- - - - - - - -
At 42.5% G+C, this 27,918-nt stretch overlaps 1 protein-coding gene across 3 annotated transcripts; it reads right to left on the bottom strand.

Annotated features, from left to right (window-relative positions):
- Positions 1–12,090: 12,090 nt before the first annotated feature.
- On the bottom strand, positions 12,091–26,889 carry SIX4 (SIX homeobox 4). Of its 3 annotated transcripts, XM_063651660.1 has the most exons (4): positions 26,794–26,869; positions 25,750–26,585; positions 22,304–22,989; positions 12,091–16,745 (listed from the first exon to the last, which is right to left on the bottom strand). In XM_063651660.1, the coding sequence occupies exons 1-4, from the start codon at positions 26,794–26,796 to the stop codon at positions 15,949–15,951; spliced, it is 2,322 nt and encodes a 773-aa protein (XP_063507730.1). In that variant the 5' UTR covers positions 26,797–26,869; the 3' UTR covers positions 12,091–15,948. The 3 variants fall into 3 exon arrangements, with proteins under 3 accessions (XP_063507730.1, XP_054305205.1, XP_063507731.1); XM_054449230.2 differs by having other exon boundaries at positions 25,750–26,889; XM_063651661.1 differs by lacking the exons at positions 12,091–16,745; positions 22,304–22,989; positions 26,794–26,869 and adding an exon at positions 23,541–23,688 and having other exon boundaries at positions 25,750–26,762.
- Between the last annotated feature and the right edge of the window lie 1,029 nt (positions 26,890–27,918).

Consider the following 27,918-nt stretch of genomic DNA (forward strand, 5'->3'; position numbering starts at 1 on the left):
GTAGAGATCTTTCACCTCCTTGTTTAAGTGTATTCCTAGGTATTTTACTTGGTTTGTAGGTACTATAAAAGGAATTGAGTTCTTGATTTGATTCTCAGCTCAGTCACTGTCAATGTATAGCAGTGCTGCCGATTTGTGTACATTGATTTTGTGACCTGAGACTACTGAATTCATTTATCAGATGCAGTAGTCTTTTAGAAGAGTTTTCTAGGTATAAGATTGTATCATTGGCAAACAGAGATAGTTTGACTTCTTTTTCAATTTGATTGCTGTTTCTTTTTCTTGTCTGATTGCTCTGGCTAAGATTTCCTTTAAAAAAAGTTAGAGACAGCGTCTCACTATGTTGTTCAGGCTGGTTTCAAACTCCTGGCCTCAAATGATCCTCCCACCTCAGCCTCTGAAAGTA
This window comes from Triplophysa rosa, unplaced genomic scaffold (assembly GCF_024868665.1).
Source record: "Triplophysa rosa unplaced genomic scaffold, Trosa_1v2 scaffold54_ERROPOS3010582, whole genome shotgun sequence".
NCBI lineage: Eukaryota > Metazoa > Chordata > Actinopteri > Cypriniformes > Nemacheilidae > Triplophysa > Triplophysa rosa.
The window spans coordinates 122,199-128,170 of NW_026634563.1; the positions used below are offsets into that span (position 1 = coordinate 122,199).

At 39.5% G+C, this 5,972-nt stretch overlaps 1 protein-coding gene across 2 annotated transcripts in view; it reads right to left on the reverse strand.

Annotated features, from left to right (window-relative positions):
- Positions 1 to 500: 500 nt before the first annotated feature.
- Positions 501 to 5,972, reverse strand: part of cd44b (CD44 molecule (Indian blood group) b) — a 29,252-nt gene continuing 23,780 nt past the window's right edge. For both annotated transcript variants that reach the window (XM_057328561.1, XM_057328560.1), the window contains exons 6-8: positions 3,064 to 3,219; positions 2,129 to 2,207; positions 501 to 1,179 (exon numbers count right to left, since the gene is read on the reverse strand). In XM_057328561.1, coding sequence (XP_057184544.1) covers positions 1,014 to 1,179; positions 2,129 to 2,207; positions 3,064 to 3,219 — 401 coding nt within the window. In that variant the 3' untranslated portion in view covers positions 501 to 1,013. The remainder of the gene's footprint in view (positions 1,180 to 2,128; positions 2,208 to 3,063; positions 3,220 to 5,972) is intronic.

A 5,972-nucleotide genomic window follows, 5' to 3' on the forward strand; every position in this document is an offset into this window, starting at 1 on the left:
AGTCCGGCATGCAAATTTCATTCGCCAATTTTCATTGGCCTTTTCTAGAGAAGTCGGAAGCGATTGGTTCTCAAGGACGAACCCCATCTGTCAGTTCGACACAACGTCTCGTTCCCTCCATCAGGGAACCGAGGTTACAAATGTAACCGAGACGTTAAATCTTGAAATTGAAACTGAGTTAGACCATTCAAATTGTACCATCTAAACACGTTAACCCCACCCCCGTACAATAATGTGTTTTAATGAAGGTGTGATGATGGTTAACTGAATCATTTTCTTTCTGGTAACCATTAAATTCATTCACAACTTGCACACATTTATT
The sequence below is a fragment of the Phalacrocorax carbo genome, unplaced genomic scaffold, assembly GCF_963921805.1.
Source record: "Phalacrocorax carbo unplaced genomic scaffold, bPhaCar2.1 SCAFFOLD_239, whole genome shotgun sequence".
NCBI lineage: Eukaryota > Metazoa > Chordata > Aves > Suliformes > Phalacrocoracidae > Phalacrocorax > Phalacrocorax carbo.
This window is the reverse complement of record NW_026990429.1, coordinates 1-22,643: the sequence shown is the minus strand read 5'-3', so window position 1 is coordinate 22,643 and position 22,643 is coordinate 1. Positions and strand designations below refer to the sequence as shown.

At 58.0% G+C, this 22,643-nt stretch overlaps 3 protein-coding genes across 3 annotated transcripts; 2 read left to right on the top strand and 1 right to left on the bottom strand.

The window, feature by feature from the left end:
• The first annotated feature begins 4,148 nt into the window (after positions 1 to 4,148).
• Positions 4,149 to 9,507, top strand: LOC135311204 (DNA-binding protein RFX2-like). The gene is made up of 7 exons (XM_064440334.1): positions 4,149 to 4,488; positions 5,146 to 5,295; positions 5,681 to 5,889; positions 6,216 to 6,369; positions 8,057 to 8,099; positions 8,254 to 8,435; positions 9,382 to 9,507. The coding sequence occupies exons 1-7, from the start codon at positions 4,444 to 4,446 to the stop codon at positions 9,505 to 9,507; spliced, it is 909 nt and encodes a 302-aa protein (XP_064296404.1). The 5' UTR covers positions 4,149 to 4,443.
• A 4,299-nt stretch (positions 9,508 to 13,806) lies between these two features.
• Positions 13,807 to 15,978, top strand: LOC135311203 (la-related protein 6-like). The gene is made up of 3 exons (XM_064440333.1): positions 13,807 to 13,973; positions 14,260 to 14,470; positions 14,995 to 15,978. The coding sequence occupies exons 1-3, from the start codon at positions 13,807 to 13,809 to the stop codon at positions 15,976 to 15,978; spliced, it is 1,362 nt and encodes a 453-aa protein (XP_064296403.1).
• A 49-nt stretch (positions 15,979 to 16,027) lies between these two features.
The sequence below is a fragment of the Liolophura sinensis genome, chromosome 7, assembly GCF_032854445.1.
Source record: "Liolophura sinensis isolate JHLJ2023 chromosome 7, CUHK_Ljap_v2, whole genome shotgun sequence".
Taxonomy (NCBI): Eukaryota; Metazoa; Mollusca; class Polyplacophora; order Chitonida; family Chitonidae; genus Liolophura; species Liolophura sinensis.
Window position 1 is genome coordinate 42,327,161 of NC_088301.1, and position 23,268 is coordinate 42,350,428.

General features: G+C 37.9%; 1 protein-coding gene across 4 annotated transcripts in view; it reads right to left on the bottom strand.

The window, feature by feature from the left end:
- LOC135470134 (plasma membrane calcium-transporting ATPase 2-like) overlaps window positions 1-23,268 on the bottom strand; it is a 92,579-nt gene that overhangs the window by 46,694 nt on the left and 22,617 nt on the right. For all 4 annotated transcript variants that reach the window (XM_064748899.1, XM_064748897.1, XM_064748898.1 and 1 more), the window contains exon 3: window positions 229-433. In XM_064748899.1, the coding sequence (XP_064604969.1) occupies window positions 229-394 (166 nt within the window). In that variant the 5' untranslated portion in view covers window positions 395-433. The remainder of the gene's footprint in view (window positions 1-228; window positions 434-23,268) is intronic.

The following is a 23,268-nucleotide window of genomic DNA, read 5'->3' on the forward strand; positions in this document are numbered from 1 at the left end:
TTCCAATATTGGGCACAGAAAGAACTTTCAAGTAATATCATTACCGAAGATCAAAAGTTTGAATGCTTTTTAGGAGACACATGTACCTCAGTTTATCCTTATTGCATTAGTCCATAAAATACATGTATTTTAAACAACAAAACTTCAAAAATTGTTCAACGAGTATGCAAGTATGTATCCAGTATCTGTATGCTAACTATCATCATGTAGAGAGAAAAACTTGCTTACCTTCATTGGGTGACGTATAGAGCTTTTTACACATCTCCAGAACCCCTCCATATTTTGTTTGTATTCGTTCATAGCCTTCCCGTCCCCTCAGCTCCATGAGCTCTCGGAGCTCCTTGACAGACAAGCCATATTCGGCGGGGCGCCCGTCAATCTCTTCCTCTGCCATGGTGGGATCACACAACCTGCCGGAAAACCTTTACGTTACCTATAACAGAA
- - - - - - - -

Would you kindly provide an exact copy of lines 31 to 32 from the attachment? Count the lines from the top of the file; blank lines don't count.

Taxonomy (NCBI): Eukaryota; Metazoa; Mollusca; class Polyplacophora; order Chitonida; family Chitonidae; genus Liolophura; species Liolophura sinensis.
Window position 1 is genome coordinate 42,327,161 of NC_088301.1, and position 23,268 is coordinate 42,350,428.